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These high-end boutique beauties from the new French brand Heroïn were designed specifically to cope with the demands of the Haute Route, and described as "versatile climbing" bikes

Luxury French bike brand Heroïn Bikes have unveiled their latest lineup of super high-end bikes, designed to tackle the rigours of the infamous multi-day Haute Route challenge and guaranteed to offer an addictive ride. 

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heroin bikes sram

Designed in France and hand-crafted in Italy, Heroïn say their bikes are "a product of pure exception" that are built to excel on climbs while also being stiff enough to sprint on the flats. A rounder seat post and thin seat stays are chosen to offer more comfort, with a chunky bottom bracket area and chainstays providing more stiffness and downhill stability. 

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The frames have a really interesting dimpled surface, presumably to smooth airflow, with a fully integrated carbon handlebar and stem combo and no cables on show for the disc brake version. A 53.7cm top tube, 38.2cm of reach and a 74° seat angle on the medium-sized frame add up to a race geometry that's not too aggressive, ideal for coping with multi-day riding on severely undulating tarmac. We don't have any concrete info on the weight for either the top-end H1 or HR versions, but a previous rim brake model of the HR tested in this Guardian article was a mere 6.3kg; so we can expect that even with disc brakes it will still trouble or even break the UCI's 6.8kg weight limit. 

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The street value of Heroïn appears to be pretty high, as the H1 Limited Edition bike with a Rotor crank-based power meter and Lightweight Wegweiser wheels comes in at a whopping €14,900. The cheaper Heroïn HR starts at €5,490 for a frameset and integrated cockpit, and the least expensive full build is €8,500 with a Shimano Ultegra Di2 groupset and Scope R3C carbon wheels. You can also spread the cost of your Heroïn by paying the dealer monthly. Free test rides can be booked by appointment in London, head over to Heroïn’s website for more info.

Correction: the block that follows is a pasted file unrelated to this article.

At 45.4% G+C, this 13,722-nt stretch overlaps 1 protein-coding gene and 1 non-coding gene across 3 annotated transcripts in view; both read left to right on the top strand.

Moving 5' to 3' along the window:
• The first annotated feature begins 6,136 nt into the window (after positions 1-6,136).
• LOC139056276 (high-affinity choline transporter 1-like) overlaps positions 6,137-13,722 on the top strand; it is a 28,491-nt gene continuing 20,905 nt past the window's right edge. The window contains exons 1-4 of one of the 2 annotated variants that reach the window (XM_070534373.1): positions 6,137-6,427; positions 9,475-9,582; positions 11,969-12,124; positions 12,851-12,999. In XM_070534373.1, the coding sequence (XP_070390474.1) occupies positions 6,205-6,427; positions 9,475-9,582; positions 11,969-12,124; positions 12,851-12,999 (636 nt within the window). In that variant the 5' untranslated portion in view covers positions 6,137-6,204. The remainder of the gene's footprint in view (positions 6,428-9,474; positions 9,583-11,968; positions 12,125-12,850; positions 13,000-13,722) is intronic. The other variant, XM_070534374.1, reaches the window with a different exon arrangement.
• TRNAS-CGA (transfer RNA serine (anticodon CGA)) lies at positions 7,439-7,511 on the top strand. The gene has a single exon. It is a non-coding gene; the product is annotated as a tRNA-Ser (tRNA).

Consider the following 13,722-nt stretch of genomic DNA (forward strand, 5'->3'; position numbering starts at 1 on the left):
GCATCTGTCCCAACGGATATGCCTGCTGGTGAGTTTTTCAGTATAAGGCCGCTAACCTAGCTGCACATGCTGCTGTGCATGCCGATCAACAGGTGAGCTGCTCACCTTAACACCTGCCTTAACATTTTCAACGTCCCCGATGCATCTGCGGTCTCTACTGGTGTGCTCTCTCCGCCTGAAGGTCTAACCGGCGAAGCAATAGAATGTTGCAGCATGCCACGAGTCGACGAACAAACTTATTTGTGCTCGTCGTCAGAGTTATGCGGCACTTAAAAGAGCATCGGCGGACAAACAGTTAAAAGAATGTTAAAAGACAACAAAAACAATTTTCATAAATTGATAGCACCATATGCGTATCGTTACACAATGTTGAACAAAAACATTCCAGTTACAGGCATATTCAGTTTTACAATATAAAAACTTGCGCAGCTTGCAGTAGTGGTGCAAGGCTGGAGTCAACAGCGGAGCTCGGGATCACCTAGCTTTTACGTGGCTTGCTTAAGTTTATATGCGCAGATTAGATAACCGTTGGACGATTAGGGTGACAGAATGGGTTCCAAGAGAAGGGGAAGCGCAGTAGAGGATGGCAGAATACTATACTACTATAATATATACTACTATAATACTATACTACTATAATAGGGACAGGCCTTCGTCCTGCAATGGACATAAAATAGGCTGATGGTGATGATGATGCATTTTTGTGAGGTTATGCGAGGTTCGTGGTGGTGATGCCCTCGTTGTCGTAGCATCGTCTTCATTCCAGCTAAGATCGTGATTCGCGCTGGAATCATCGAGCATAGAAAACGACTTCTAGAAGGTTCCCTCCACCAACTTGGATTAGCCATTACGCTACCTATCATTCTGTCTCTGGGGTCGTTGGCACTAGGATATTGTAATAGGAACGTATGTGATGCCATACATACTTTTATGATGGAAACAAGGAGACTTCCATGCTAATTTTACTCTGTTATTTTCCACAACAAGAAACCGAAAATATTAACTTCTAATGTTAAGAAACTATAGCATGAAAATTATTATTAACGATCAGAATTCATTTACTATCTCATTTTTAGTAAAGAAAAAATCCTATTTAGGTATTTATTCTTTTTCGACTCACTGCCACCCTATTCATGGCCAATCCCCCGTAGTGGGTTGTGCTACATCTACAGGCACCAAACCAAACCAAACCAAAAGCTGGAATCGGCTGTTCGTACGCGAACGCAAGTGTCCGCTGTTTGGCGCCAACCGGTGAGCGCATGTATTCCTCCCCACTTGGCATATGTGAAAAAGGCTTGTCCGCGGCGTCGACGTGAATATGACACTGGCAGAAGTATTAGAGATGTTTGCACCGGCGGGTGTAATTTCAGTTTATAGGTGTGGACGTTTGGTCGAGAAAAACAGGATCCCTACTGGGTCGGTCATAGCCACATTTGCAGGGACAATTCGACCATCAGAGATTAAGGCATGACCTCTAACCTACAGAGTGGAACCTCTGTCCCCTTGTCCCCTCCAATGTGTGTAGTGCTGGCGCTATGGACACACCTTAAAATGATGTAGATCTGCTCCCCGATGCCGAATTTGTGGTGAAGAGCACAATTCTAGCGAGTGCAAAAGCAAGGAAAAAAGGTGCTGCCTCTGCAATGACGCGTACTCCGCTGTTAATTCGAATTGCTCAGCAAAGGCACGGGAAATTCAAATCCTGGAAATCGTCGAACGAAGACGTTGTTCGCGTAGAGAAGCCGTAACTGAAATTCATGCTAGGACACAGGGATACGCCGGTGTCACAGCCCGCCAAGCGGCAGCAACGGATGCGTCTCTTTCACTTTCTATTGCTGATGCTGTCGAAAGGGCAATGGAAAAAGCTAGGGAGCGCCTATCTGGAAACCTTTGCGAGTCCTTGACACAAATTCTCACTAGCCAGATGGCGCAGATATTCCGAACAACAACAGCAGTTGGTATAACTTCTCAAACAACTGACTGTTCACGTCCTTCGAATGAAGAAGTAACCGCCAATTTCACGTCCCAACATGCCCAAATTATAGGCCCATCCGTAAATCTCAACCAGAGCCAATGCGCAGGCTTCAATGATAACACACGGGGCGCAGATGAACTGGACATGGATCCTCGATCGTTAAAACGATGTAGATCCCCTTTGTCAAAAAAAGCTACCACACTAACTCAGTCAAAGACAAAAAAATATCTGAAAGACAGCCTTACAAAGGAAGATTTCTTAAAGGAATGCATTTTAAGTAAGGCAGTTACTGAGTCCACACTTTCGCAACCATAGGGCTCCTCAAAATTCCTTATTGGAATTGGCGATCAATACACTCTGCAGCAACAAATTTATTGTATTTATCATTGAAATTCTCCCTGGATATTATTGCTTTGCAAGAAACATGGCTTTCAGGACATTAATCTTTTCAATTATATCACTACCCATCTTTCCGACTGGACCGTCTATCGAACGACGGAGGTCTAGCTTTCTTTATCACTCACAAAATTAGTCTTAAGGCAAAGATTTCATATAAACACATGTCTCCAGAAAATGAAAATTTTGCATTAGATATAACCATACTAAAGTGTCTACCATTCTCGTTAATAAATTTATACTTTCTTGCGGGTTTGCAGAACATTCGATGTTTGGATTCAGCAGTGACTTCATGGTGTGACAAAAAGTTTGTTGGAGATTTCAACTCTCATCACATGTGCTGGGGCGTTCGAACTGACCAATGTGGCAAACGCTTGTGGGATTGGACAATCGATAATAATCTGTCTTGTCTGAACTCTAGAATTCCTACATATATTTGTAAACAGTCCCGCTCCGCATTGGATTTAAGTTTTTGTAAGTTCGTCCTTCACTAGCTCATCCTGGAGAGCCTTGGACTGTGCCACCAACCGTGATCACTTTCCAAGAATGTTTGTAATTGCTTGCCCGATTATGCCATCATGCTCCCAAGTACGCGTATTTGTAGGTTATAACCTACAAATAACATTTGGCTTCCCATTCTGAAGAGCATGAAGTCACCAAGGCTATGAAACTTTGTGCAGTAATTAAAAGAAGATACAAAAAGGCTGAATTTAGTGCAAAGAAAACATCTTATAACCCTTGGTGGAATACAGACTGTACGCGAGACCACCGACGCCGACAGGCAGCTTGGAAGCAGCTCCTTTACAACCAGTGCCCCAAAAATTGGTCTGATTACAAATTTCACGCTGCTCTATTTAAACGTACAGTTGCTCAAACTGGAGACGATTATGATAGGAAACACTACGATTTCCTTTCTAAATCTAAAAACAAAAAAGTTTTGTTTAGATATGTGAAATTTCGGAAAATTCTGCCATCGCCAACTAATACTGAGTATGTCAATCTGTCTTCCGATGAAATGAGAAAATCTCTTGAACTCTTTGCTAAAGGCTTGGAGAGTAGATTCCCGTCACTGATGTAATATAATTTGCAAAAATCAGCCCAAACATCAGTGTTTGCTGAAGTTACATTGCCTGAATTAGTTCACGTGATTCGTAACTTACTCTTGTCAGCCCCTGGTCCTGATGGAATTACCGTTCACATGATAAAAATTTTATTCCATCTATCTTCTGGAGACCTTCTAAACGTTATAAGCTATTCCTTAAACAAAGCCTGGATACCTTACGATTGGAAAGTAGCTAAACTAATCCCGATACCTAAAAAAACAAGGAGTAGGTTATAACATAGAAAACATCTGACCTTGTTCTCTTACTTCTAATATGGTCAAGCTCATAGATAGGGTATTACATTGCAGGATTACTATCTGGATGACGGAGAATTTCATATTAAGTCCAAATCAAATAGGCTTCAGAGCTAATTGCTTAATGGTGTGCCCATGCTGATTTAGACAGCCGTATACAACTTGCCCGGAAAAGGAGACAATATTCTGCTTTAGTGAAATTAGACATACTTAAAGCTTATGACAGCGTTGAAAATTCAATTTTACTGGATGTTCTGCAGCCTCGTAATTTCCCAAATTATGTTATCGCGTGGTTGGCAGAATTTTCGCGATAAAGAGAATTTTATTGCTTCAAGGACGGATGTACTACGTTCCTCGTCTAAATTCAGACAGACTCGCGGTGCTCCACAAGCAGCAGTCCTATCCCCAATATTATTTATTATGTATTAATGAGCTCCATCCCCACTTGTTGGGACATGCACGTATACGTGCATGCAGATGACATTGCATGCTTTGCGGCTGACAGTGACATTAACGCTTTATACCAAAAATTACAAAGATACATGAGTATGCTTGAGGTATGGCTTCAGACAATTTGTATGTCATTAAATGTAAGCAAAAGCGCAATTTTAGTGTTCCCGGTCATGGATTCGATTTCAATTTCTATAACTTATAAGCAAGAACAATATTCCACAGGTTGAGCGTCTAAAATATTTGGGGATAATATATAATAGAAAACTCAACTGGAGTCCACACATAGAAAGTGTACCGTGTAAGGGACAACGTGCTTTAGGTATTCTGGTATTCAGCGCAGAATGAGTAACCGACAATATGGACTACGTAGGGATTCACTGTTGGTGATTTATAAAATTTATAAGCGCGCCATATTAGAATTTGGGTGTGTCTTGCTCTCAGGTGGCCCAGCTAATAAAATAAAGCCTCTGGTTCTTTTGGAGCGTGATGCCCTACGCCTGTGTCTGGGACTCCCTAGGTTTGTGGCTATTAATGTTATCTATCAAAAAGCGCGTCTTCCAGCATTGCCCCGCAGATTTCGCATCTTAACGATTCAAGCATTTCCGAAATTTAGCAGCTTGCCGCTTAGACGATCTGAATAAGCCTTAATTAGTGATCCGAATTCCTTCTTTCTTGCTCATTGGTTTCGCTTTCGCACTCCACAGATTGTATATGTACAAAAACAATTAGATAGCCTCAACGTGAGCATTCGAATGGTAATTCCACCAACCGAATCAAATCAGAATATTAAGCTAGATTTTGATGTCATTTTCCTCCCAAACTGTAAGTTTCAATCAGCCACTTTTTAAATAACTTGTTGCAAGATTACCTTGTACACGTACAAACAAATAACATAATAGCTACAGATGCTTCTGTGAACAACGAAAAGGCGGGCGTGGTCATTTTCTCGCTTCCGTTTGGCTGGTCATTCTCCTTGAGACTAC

After cobbling together a few hundred quid during his student days off the back of a hard winter selling hats (long story), Jack bought his first road bike at the age of 20 and has been hooked ever since.  He joined road.cc in 2017, having previously worked for 220 Triathlon magazine. Jack's preferred events are time trials, sportives, triathlons and pogo sticking (the latter being another long story), and on Sunday afternoons he can often be found on an M5 service station indulging in his favourite post-race meal of 20 chicken nuggets, a sausage roll, caramel shortbread and a large strawberry milkshake.